By Josh Fabian
Air movement is very important for healthy crops. The HVAC and dehumidifier systems chosen will condition the air to create an environment that will keep the plants happy in a number of ways. When these systems are not sized adequately poor growth and disease will result. At our vertical farm pilot in Glens Falls, we are growing leafy greens. We aim to keep the temperature between 60-70 degrees Fahrenheit (F). When temperatures rise above this, lettuce and other leafy greens want to bolt, or go to seed. This renders them unsaleable. With humidity, we aim to keep the ambient room humidity between 50-70 degrees F; I personally prefer staying on the lower end of this range. When humidity rises above this range, a number of pathogens can thrive that will lower the value of the crop. Also, with lower humidity faster transpiration can take place, and therefore the crop can grow quicker allowing for more crop turns per year.
To achieve these temperature setpoints, we chose powerful equipment. One factor going into this decision was the planned expansion inside of our grow room. To begin, we’ve maintained the grow room such that it’s only half full. This is a strategic reason, whereby we do not want to have to buy new equipment for expansion and run more power. My advice is that it is best to design the system for the potential full load than have to go back and retrofit everything.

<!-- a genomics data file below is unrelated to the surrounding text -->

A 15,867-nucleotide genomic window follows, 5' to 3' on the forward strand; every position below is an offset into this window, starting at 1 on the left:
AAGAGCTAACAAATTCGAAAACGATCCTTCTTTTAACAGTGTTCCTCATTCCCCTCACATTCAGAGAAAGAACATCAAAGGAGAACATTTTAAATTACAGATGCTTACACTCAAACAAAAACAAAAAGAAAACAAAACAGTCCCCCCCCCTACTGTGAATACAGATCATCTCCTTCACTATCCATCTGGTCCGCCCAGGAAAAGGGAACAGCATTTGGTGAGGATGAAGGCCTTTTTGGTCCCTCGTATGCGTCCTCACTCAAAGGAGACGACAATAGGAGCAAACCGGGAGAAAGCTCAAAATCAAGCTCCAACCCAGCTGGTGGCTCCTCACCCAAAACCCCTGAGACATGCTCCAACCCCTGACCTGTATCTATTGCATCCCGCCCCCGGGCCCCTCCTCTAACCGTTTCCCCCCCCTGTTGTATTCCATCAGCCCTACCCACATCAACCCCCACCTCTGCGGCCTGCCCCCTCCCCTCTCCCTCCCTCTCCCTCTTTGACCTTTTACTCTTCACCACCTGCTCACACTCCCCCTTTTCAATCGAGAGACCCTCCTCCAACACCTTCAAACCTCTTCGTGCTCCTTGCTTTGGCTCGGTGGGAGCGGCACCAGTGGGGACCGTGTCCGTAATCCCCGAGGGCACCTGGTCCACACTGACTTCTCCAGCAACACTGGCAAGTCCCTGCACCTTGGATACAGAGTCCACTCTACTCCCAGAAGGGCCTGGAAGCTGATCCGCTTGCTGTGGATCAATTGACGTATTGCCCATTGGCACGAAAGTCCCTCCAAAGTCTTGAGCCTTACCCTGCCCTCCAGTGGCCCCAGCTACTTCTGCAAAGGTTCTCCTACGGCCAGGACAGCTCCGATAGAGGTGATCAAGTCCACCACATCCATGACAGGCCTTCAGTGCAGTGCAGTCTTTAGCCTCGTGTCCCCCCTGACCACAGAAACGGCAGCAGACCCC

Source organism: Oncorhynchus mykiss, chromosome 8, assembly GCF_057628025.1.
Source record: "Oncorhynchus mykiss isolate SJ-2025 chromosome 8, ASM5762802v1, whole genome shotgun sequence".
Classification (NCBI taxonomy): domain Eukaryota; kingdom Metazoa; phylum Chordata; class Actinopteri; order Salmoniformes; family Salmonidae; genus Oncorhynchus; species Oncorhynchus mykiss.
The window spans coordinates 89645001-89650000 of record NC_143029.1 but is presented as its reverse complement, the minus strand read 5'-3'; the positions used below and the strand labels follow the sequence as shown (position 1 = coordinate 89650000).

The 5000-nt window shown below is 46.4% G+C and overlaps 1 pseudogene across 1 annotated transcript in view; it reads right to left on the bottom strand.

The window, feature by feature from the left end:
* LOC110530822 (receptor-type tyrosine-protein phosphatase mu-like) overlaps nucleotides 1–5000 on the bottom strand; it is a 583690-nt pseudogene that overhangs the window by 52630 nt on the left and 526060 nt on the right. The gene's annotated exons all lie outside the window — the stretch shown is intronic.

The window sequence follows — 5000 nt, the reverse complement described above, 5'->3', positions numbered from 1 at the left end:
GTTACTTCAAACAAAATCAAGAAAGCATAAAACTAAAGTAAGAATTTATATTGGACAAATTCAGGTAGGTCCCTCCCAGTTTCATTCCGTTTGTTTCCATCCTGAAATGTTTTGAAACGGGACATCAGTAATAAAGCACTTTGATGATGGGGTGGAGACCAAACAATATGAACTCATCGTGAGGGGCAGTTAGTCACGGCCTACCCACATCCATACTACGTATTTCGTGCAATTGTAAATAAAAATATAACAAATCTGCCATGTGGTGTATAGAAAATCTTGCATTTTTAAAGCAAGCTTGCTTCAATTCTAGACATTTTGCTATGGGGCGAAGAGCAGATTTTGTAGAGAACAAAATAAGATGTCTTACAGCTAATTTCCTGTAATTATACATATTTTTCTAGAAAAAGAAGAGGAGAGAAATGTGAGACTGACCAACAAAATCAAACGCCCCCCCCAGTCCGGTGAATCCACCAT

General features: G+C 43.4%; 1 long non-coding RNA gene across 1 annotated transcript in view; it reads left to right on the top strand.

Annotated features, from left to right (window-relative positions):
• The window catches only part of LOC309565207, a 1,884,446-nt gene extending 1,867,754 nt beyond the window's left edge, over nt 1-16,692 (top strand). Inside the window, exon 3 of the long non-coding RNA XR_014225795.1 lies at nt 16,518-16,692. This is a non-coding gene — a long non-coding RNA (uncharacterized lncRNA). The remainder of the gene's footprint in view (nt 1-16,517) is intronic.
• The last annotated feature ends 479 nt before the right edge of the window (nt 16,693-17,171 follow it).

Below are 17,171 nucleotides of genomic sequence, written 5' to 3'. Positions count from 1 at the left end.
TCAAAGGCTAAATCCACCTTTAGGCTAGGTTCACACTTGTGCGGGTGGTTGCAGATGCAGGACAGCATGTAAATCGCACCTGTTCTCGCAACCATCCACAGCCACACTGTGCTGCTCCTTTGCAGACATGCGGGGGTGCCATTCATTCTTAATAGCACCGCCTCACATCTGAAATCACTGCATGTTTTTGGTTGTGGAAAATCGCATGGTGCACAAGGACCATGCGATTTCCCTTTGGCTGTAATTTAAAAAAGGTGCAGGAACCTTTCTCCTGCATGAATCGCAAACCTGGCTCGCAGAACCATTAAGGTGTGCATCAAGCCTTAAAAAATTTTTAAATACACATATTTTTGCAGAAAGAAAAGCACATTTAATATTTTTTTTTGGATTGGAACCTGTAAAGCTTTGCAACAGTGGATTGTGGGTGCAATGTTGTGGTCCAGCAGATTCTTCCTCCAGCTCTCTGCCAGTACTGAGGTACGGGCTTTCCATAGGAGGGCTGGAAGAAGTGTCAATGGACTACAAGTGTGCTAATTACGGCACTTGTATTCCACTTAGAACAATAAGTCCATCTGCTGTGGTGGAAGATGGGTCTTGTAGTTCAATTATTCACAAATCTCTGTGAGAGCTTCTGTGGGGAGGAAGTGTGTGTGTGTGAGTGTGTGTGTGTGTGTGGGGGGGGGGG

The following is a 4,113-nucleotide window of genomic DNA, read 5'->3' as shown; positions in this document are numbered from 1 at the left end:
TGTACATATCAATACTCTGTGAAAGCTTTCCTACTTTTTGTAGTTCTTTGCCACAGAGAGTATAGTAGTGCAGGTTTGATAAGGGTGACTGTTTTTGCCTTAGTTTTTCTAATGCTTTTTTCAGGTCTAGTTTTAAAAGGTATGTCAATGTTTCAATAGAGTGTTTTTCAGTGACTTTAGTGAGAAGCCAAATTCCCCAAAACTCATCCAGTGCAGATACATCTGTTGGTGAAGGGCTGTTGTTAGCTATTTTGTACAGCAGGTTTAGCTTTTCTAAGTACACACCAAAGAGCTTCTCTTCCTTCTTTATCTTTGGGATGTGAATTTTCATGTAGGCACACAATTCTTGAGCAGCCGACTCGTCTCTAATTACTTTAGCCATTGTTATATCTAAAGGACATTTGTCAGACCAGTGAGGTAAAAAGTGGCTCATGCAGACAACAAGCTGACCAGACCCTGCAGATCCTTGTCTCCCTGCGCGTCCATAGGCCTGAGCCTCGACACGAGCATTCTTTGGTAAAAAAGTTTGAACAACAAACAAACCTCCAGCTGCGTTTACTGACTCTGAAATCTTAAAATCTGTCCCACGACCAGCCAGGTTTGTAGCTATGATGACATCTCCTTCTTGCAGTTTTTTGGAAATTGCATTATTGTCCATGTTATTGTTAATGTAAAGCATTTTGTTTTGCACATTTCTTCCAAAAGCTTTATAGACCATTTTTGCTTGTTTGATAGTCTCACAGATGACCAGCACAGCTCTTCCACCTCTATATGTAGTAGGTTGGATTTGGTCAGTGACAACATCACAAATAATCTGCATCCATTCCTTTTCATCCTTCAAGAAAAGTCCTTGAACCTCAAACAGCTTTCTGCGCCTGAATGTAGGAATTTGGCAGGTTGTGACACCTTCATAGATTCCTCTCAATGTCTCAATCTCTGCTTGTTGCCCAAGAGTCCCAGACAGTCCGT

Selecting A Dehumidifier
For humidity management, we chose a Quest 225 overhead unit. This unit has MERV 11 filtration, is ductable, UL and ETL listed, made in the USA, has a 5-year warranty, and can be installed overhead or on the ground. These factors make it a great choice for our vertical farm. For sizing we estimated the water being added to the crop, factored in transpiration rates, and then calculated the max pints per day that needed to be removed.
An example of a Quest 225 overhead unit
"For sizing we estimated the water being added to the crop, factored in transpiration rates, and then calculated the max pints per day that needed to be removed."
In Part II of our publication, we will expand on how we selected our Air System. You can follow more insights from our partnership with Glens Falls and others committed to the Glens Falls Vertical Farm Public Pilot here.